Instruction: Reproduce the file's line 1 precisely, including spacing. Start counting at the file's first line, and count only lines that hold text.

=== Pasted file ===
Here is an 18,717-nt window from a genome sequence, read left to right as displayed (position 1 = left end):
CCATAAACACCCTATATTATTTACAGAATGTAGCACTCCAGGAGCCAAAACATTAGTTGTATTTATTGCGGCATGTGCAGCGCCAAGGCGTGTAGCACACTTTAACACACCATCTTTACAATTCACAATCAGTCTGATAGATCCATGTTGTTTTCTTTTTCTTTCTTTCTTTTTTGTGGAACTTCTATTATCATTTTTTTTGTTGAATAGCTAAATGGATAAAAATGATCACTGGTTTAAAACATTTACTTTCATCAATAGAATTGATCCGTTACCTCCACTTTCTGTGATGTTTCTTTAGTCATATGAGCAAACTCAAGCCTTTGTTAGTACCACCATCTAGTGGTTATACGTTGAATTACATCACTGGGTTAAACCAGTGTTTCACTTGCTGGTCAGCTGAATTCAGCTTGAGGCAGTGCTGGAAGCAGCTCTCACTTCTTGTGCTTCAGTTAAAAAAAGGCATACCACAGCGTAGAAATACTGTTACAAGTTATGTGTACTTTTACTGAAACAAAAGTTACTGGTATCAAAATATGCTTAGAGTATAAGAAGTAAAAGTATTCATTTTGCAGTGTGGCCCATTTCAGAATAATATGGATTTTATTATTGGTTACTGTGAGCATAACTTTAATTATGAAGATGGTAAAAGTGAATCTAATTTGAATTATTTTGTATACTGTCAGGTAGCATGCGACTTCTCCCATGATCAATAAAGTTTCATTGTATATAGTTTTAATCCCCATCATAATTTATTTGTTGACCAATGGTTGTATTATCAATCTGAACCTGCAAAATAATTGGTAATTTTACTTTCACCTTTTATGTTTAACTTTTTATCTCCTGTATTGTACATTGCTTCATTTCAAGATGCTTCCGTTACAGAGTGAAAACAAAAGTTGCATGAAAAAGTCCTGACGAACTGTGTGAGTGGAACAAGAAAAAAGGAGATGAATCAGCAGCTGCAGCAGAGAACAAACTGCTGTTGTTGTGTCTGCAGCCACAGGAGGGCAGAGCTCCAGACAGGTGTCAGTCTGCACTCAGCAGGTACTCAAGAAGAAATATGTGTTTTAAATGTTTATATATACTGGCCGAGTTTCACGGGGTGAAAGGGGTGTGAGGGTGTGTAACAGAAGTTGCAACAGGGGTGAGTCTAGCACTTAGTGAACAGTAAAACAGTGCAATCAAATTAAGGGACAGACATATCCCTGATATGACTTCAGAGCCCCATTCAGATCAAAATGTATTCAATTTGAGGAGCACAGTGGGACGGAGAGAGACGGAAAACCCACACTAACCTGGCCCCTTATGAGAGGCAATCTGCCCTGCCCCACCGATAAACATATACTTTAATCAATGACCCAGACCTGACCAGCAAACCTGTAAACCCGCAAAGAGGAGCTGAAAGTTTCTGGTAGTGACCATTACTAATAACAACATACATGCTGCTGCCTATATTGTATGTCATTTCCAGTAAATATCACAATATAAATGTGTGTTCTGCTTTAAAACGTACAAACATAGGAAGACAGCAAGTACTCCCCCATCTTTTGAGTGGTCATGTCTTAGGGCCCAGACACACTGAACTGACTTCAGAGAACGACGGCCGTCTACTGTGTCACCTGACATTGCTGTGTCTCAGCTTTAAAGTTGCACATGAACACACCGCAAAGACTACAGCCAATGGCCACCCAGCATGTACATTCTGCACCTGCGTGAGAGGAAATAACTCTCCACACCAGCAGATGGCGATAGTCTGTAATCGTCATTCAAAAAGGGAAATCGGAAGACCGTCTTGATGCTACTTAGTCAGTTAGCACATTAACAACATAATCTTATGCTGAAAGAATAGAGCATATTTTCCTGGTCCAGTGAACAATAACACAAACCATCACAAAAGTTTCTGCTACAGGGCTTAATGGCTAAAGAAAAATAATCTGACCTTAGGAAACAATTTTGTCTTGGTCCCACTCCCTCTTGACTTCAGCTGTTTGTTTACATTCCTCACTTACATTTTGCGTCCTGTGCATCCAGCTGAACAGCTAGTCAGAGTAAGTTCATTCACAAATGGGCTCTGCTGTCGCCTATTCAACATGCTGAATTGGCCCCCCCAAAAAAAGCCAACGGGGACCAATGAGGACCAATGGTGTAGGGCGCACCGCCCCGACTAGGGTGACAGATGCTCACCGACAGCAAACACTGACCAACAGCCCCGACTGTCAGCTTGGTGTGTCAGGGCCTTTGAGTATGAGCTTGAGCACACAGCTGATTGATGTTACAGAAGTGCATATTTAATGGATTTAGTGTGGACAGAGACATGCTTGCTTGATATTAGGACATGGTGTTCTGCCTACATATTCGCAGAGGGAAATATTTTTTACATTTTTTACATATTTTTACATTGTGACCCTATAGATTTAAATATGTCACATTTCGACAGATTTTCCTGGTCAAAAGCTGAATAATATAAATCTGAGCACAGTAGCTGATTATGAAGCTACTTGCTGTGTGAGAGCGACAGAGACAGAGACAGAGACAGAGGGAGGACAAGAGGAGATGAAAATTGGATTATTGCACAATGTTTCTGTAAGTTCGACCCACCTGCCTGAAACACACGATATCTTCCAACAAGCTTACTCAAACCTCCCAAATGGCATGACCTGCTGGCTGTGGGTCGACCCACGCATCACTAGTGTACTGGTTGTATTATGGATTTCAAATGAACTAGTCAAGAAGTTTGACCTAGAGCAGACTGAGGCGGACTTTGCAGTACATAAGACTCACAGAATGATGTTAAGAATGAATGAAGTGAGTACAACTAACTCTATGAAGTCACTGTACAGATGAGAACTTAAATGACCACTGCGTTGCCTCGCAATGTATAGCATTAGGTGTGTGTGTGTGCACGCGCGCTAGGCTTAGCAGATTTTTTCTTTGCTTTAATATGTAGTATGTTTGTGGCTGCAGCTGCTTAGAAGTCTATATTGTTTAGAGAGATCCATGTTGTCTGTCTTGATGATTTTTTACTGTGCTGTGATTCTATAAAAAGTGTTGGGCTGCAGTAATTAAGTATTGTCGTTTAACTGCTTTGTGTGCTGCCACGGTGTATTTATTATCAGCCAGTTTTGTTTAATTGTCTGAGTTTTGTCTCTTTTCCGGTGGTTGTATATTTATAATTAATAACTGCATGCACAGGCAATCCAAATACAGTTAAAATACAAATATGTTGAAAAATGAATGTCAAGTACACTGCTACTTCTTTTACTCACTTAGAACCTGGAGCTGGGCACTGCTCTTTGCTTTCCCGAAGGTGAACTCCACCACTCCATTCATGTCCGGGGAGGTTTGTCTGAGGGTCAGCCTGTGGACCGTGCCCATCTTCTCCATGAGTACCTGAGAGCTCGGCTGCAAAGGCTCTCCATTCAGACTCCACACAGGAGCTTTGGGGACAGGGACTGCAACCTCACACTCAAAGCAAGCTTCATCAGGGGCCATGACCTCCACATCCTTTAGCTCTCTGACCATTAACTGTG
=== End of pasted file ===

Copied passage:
Here is an 18,717-nt window from a genome sequence, read left to right as displayed (position 1 = left end):